Children don’t like to be different or to stand out too much around their peers. As they get older and become more aware of themselves and those around them, they may feel self-conscious or worry about being teased for wearing hearing aids.
Here's how you can help
Focus on the positive
Share examples of famous people with hearing loss. There are actors, rap artists, painters, soccer players, along with historical figures such as inventor Thomas Edison or composer Beethoven, If you want someone closer to their age, child actor Millie Bobby Brown cannot hear in one ear. (Although your child might not ready to watch the supernatural series she's best known for, Stranger Things, for a few years)
Tell your child that wearing hearing aids can give them superhero status. The Marvel Comics character Hawkeye, once had 80 per cent hearing loss, although that trait has yet to appear in The Avengers movies. One mum in the UK designed superhero-styled hearing aids for her young son.
- There are a number of books now available about children with hearing loss. Jane Madell (an American audiologist) has compiled a list. Your child might enjoy hearing about fictional characters in a similar situation which may provide opportunities to talk about situations your child has encountered.
Give them control
Let your child choose the colour and style of their hearing aid. While adult users tend to perfert hearing aids that match their skin-tone, children often love something brighter. A coloured hearing aid can be a real confidence booster for your child.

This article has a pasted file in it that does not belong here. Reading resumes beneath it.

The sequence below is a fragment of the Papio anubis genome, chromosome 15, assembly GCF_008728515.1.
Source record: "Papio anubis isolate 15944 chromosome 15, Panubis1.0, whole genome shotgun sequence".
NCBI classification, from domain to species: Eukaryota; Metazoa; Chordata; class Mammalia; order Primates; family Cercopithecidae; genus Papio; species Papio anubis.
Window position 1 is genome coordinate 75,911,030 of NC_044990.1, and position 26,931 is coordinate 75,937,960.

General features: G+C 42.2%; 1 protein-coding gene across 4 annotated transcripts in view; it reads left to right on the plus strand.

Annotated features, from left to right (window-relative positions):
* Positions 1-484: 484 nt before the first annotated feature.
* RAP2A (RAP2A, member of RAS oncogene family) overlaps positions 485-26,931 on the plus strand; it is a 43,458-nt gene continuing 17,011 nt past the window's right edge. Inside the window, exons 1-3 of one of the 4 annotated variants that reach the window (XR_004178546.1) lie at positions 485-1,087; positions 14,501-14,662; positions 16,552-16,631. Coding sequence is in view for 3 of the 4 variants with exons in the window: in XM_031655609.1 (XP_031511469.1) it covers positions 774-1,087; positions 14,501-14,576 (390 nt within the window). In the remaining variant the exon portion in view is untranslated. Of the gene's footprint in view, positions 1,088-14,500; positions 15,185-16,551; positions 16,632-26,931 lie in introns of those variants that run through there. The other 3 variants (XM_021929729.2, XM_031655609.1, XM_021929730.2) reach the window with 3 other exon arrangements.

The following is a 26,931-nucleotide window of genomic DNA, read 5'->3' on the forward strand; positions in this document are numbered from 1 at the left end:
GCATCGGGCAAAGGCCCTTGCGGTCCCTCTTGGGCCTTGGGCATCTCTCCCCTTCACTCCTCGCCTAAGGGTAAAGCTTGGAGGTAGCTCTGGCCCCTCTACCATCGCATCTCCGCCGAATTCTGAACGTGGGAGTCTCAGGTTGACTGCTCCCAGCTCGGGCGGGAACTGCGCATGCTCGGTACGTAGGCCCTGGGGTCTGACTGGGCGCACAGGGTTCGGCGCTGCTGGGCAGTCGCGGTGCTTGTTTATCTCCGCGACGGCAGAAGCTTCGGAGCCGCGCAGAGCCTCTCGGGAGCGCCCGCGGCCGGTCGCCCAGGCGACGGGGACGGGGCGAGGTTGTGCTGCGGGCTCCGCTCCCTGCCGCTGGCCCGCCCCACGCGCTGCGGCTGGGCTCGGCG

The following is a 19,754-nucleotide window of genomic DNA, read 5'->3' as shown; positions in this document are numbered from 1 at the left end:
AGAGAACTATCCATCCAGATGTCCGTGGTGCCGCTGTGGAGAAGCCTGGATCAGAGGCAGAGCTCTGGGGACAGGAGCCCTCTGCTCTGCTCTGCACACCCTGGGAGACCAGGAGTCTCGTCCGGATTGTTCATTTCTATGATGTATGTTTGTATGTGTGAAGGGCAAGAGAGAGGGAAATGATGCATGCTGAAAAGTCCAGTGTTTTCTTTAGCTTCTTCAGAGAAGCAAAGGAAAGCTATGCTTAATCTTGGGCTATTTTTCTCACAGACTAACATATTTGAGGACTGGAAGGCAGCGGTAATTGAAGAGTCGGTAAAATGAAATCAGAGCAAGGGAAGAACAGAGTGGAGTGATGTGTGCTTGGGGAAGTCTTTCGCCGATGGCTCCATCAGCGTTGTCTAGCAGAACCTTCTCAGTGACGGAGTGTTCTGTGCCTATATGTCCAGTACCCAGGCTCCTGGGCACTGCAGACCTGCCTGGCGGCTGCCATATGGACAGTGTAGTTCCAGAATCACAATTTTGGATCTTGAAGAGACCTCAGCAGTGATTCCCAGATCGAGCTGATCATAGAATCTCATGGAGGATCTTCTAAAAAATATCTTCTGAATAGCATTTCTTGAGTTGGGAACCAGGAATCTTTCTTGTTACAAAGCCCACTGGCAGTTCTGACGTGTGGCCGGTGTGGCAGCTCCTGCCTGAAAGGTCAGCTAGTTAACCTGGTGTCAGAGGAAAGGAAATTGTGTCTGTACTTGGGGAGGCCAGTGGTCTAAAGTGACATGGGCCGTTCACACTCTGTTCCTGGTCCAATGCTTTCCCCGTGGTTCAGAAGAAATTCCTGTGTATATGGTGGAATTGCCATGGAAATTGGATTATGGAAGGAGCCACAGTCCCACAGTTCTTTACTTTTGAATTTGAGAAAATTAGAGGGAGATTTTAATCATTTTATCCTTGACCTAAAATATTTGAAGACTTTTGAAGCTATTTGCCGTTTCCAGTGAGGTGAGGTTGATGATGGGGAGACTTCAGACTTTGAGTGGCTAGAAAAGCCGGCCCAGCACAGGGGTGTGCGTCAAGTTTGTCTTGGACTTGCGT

It's the same with ear moulds. There's a range of colours and designs, including sporting team themes and cartoon characters for them to chose from. There are patterned covers for cochlear implants too.
Get creative. Your child can decorate their hearing aids with coloured stickers, diamantes or nail foils for a completely unique look that is more like jewellery. You can also purchase hearing aid jewellery, charms and hearing aid decorations and there are options to suit all ages and interests. Just be wary of any choking hazards for younger children.
Meet others who wear hearing aids
Your parent group might invite young adults to talk and meet with younger children.
For teens, the not-for-profit Hear For You mentoring and leadership program is a wonderful opportunity to meet other teens with hearing loss. At the workshops, the teens are mentored by successful young adults who also grew up with a hearing loss.
Australian Hearing is the leading provider of hearing loss support services and devices. For more information on hearing loss for children we’re happy to chat.